Congress’ budget and tax experts have already looked at McConnell’s proposal. They found that it would take insurance away from huge numbers of people within a year of enactment, premiums would spike and insurance companies would start dropping out of the market. Here are some of their key findings:
Massive Cuts in Health Insurance Coverage: In 2018, it would take insurance away from 17 million people. If no replacement plan were in place by 2020, 27 million more people would be uninsured, with that number jumping to 32 million in 2026, including 19 million people cut off from Medicaid.
Huge Increases in Premiums for Individual Coverage: In 2018, premiums for health insurance would jump by 25% compared to what they would be without repeal. In 2020, premiums would be 50% higher than they would have been; in 2026, premiums would be about 100% higher.
Insurance Is No Longer Available to Buy: The individual insurance market would contract dramatically, with many insurers dropping out of the market. By 2020, 50% of the population would live in areas with no insurers selling non-group coverage. About 75% of the population would have no insurer willing to sell them coverage by 2026.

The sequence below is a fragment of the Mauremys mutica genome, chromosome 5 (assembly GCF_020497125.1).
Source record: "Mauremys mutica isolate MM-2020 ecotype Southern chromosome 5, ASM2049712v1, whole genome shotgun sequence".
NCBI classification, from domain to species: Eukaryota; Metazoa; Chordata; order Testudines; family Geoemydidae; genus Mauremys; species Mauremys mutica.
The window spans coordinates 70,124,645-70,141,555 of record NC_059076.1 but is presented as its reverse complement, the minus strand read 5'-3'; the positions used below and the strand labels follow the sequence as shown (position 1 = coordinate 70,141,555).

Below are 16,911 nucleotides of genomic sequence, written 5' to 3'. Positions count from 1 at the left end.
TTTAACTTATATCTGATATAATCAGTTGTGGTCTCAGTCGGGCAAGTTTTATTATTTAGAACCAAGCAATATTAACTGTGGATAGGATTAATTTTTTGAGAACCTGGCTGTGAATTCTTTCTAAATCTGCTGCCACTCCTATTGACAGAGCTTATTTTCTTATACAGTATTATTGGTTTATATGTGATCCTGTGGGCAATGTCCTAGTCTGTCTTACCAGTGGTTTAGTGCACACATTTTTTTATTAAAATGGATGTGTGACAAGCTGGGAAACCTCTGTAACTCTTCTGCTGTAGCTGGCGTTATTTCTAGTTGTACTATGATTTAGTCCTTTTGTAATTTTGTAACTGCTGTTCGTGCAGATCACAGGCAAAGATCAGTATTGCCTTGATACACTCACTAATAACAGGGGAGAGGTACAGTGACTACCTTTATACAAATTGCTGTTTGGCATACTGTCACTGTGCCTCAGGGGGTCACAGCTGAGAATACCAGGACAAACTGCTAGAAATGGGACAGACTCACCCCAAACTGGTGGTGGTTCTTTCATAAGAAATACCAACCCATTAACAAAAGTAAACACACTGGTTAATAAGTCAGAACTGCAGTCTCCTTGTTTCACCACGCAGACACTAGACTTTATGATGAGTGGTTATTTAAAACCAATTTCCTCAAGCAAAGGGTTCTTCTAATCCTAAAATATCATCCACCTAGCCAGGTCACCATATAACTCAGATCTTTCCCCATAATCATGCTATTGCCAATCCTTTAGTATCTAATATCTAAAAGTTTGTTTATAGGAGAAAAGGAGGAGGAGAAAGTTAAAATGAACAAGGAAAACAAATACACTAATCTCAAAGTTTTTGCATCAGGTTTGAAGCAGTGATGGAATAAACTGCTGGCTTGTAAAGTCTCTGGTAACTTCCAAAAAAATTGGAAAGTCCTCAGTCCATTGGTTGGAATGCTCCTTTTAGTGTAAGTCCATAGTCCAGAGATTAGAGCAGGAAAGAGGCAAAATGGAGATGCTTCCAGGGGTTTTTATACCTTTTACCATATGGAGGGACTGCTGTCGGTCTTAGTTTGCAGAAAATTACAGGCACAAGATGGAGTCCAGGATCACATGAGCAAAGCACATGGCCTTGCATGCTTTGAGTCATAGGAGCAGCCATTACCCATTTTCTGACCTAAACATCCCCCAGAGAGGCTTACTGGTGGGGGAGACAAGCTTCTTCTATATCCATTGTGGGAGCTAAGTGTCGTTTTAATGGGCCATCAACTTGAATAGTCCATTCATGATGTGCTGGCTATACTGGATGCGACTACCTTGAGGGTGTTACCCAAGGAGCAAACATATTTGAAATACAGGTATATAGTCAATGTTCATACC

Mary Potter calls Trumpcare "the canary in the coal mine," warning that President Donald Trump and Republican leaders "may be stalled on this, but they are busy, busy, busy on other issues."
She said the GOP also aims to deep-six "senior citizens programs, youth programs."
An attorney and online newspaper publisher in Clinton, Kentucky, Potter belongs to Four Rivers Indivisible, a far western Kentucky–deep southern Illinois branch of the national organization.
Both rural regions are Republican red. That hasn’t stayed the group from protesting GOP efforts to gut or ax the Affordable Care Act.
"I think that while McConnell has to keep up the show to the base by doing everything in his power to repeal Obamacare, the nationwide opposition to Trumpcare-no-care has made it clear that what needs to happen to this bill is for it to disappear," said Leslie McColgin, who heads the group.
When McConnell disappeared indoors at recent Republican-friendly gatherings in Paducah and Mayfield, Four Rivers members and others protested outside.
McConnell dodged the protesters.
McConnell’s office didn’t publicize his visits, though western Kentucky is conservative country that went big for Trump this past November and for McConnell when he won a sixth term in 2014.